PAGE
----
DayZ is an open world multiplayer survival game that tosses you in the midst of a zombie apocalypse.
- Scavenge and survive in the aftermath of a zombie apocalypse
- Team up with fellow survivors, or kill them and strip them for supplies
- Communicate through microphone support and in-game emotes
- One of the first and still one of the best survival games around
- Regular dev supporter that reflects the needs of the community
- Not for players looking for a rich story
- Permadeath structure can be incredibly frustrating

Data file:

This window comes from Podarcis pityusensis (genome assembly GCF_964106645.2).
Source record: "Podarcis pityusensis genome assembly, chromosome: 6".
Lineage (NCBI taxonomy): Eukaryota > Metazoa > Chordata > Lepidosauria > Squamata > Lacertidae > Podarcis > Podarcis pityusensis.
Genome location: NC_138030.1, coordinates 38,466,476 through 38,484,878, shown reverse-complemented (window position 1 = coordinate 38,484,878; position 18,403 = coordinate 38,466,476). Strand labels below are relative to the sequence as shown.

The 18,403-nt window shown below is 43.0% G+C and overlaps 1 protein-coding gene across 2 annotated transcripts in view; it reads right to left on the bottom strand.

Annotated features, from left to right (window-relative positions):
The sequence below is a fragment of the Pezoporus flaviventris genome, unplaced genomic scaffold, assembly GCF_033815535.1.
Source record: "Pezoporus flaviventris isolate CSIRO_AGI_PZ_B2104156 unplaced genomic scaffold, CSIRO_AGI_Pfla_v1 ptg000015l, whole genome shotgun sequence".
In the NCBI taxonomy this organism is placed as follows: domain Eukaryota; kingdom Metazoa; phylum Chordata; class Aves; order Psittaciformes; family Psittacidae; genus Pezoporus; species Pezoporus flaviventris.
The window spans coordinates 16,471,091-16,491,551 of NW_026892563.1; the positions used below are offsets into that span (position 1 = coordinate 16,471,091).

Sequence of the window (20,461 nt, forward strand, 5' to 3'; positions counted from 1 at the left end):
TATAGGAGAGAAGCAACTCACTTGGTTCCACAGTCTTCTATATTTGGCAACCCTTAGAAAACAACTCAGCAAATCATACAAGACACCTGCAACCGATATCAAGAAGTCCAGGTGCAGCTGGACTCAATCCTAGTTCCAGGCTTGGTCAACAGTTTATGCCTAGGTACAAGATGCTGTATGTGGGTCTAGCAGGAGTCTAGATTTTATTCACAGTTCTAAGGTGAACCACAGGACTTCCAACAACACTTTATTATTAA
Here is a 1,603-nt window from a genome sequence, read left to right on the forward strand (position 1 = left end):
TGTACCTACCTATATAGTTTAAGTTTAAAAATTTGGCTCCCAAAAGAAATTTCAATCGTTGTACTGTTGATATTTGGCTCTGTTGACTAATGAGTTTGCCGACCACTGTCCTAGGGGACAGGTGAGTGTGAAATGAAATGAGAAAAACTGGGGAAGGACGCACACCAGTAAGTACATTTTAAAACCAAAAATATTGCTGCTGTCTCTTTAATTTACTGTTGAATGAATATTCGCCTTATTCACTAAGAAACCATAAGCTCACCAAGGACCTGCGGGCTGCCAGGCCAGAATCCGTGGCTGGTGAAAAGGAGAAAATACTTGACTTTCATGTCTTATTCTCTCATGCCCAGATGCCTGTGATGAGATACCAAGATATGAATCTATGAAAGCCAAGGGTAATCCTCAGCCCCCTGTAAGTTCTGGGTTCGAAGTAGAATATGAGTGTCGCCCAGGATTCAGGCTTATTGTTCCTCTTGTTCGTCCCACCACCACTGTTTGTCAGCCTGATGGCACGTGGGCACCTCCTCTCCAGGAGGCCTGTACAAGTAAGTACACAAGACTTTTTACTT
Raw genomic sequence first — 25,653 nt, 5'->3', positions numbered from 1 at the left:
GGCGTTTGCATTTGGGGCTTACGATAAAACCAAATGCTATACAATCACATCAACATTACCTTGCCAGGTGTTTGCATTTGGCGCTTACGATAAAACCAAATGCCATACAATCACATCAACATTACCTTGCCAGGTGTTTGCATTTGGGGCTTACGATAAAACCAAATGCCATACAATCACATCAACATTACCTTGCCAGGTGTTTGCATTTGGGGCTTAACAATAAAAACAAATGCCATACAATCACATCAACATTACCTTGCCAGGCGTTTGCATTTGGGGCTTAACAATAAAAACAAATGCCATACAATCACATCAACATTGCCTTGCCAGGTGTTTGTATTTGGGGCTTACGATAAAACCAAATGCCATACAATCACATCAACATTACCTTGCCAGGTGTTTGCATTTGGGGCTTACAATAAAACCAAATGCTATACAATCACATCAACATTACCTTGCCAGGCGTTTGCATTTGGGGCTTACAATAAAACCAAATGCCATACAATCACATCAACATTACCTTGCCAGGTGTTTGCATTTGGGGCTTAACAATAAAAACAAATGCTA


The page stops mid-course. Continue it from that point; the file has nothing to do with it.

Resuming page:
Despite starting as a mod for the specialized military shooter ARMA, DayZ has been a huge influence in the gaming world. Along with similar games like Rust, it helped start the phenomenon of the online survival shooter, and while it may not presently have the popularity that many triple A games do, it's DNA is felt in a whole host of modern games. The notion of "survival horror" in gaming has existed since the 1990s, but until recently, that's generally translated, at least in terms of game systems, through resource management. The antagonistic zombies, dinosaurs, or other breed of monstrosities that dominate the environments are the window dressing for games that ask you how well you conserve your valuable ammunition, tools, and healing items. It's a well worn formula that gets a much needed dose of life in DayZ. That's because DayZ flips the script with the addition of other players. Just like any survival horror game, you're exploring an environment for the tools you need to survive while contending with hordes of unstoppable enemies, but this human element fundamentally flips the script on things. The multiplayer component turns what would essentially be a pretty standard, if incredibly bleak, survival game into something that's as much a meditation on social game theory. Players have to weigh the cost of sharing the scarce resources available with potential allies against the benefit of having an extra gun and pair of eyes. This creates an environment where a fellow human is just as likely to spell your undoing as a zombie, where an ally can turn on your in a moment's notice, and where negotiating your way out of a Mexican standoff can be just as thrilling as a protracted firefight. Part of this is because of the inclusion of permanent death. Once your character is gone in DayZ, they're gone for good, and you have to start from scratch with a fresh hero. This adds a level of stakes that few other games have, and it ensures that the veteran players who are most likely to be able to lend you the assistance you need are also the least likely to trust you. While there's no story to speak of, DayZ's setting manages to evoke a lot through environmental details. You're the survivor of a zombie apocalypse, and your survival depends on your ability to navigate the randomly generated wilderness into which you've been cast. Even the most fundamental of items are in scarce supply, but players will quickly learn the sorts of environments where they can expect to find things. Even given the randomized nature of the setting, there's an internal logic to the design that's refreshing. DayZ is technically still in pre-release, but it's fully available for player. This allows for an exciting level of exchange between the community and the developers, and regular updates and additions are frequently made with input from the player base.